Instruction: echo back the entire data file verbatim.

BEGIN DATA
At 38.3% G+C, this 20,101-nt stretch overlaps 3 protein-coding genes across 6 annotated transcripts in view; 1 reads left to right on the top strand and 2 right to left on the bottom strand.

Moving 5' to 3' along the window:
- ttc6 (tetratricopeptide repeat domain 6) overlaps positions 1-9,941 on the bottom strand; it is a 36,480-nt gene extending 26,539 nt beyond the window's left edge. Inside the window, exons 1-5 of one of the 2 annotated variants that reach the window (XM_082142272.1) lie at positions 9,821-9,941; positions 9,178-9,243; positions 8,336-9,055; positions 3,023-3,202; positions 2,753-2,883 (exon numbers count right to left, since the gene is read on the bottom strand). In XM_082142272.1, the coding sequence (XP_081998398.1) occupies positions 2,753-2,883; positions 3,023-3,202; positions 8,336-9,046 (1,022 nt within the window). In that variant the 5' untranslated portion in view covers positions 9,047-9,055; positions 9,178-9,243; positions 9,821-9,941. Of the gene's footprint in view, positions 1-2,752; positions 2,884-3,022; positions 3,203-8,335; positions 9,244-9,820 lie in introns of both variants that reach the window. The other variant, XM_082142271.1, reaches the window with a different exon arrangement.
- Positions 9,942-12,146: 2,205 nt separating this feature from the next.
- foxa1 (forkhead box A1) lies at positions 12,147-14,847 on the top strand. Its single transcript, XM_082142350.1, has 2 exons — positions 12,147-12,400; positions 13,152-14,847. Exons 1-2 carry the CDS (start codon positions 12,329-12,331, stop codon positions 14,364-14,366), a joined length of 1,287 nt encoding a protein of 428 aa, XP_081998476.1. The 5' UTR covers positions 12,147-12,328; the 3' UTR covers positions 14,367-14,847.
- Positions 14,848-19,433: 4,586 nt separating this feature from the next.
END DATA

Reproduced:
At 38.3% G+C, this 20,101-nt stretch overlaps 3 protein-coding genes across 6 annotated transcripts in view; 1 reads left to right on the top strand and 2 right to left on the bottom strand.

Moving 5' to 3' along the window:
- ttc6 (tetratricopeptide repeat domain 6) overlaps positions 1-9,941 on the bottom strand; it is a 36,480-nt gene extending 26,539 nt beyond the window's left edge. Inside the window, exons 1-5 of one of the 2 annotated variants that reach the window (XM_082142272.1) lie at positions 9,821-9,941; positions 9,178-9,243; positions 8,336-9,055; positions 3,023-3,202; positions 2,753-2,883 (exon numbers count right to left, since the gene is read on the bottom strand). In XM_082142272.1, the coding sequence (XP_081998398.1) occupies positions 2,753-2,883; positions 3,023-3,202; positions 8,336-9,046 (1,022 nt within the window). In that variant the 5' untranslated portion in view covers positions 9,047-9,055; positions 9,178-9,243; positions 9,821-9,941. Of the gene's footprint in view, positions 1-2,752; positions 2,884-3,022; positions 3,203-8,335; positions 9,244-9,820 lie in introns of both variants that reach the window. The other variant, XM_082142271.1, reaches the window with a different exon arrangement.
- Positions 9,942-12,146: 2,205 nt separating this feature from the next.
- foxa1 (forkhead box A1) lies at positions 12,147-14,847 on the top strand. Its single transcript, XM_082142350.1, has 2 exons — positions 12,147-12,400; positions 13,152-14,847. Exons 1-2 carry the CDS (start codon positions 12,329-12,331, stop codon positions 14,364-14,366), a joined length of 1,287 nt encoding a protein of 428 aa, XP_081998476.1. The 5' UTR covers positions 12,147-12,328; the 3' UTR covers positions 14,367-14,847.
- Positions 14,848-19,433: 4,586 nt separating this feature from the next.